Genetic relationships and diversity of commercially relevant Echinacea species View Full Text


Ontology type: schema:ScholarlyArticle     


Article Info

DATE

2002-08

AUTHORS

J. Kapteyn, P. Goldsbrough, J. Simon

ABSTRACT

The genus Echinacea is comprised of nine species, which are perennial herbs indigenous to North America and which have been traditionally used as medicinal plants for centuries. Three Echinacea species, E. angustifolia, E. purpurea, and E. pallida, are currently being traded internationally in the natural products market. Echinacea products constitute a significant portion of this growing, multi-billion dollar industry. The increasing popularity of Echinacea products has led to the expansion of wildcrafting and commercial cultivation to meet the growing demand for plant material. Echinacea is considered of value as a nonspecific immune stimulant, and claims of its efficacy have been tentatively supported by both laboratory and clinical studies. This study used random amplified polymorphic DNA (RAPD) markers to determine the genetic relationships of the three Echinacea species of commercial interest, to evaluate the level of diversity present within germplasm of each of the three species, and to compare accessions of each species available from different sources. A total of 101 RAPD markers were generated for the 76 individuals of four species included in the analysis. NTSYS-pc was used to evaluate the genetic relationships of the three species and to determine the general level of overall diversity. Analysis of molecular variance (AMOVA) was performed using pruned marker sets corrected for the dominant nature of RAPD markers. AMOVA revealed that most of the variation occurred within accessions of the same species, though some accessions of both E. pallida and E. angustifolia were found to be significantly different from other accessions of the same species. More... »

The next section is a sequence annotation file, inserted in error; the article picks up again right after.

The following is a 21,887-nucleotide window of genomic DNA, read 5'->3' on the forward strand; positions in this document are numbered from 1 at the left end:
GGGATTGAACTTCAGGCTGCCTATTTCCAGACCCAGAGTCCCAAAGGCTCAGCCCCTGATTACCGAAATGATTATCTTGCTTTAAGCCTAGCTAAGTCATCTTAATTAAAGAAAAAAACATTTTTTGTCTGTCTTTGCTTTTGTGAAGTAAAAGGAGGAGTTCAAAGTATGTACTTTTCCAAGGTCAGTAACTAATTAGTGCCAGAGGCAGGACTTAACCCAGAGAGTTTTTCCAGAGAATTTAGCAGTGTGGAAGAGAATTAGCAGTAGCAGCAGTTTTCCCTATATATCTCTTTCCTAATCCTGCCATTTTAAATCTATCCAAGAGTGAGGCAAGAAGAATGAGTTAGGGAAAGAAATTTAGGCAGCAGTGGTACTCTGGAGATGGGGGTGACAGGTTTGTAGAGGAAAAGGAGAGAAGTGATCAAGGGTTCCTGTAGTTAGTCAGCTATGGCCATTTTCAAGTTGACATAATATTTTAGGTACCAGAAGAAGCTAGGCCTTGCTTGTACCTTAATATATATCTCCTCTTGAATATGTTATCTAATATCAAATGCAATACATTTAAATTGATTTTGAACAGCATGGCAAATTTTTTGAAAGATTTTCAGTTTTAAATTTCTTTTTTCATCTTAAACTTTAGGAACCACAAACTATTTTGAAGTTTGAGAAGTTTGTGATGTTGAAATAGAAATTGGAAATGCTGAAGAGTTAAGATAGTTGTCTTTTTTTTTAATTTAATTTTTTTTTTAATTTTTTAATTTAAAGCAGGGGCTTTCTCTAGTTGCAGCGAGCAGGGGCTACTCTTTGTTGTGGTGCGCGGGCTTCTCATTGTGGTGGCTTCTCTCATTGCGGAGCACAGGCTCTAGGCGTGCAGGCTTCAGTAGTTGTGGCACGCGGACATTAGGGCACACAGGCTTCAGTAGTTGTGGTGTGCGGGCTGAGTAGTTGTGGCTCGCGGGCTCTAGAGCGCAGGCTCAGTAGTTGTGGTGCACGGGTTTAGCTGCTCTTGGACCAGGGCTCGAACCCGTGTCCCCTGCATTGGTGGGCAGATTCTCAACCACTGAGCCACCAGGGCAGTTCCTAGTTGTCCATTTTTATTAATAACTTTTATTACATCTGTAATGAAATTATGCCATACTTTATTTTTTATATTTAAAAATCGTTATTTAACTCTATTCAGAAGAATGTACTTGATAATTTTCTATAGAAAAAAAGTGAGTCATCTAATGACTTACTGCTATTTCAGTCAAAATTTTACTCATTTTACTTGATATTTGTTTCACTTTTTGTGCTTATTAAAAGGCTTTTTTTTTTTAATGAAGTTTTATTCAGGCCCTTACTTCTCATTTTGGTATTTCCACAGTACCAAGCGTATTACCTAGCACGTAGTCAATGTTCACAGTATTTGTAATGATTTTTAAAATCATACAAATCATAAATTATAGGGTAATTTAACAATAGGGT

PAGES

369-376

Identifiers

URI

http://scigraph.springernature.com/pub.10.1007/s00122-002-0960-y

DOI

http://dx.doi.org/10.1007/s00122-002-0960-y

DIMENSIONS

https://app.dimensions.ai/details/publication/pub.1046714200

PUBMED

https://www.ncbi.nlm.nih.gov/pubmed/12582540


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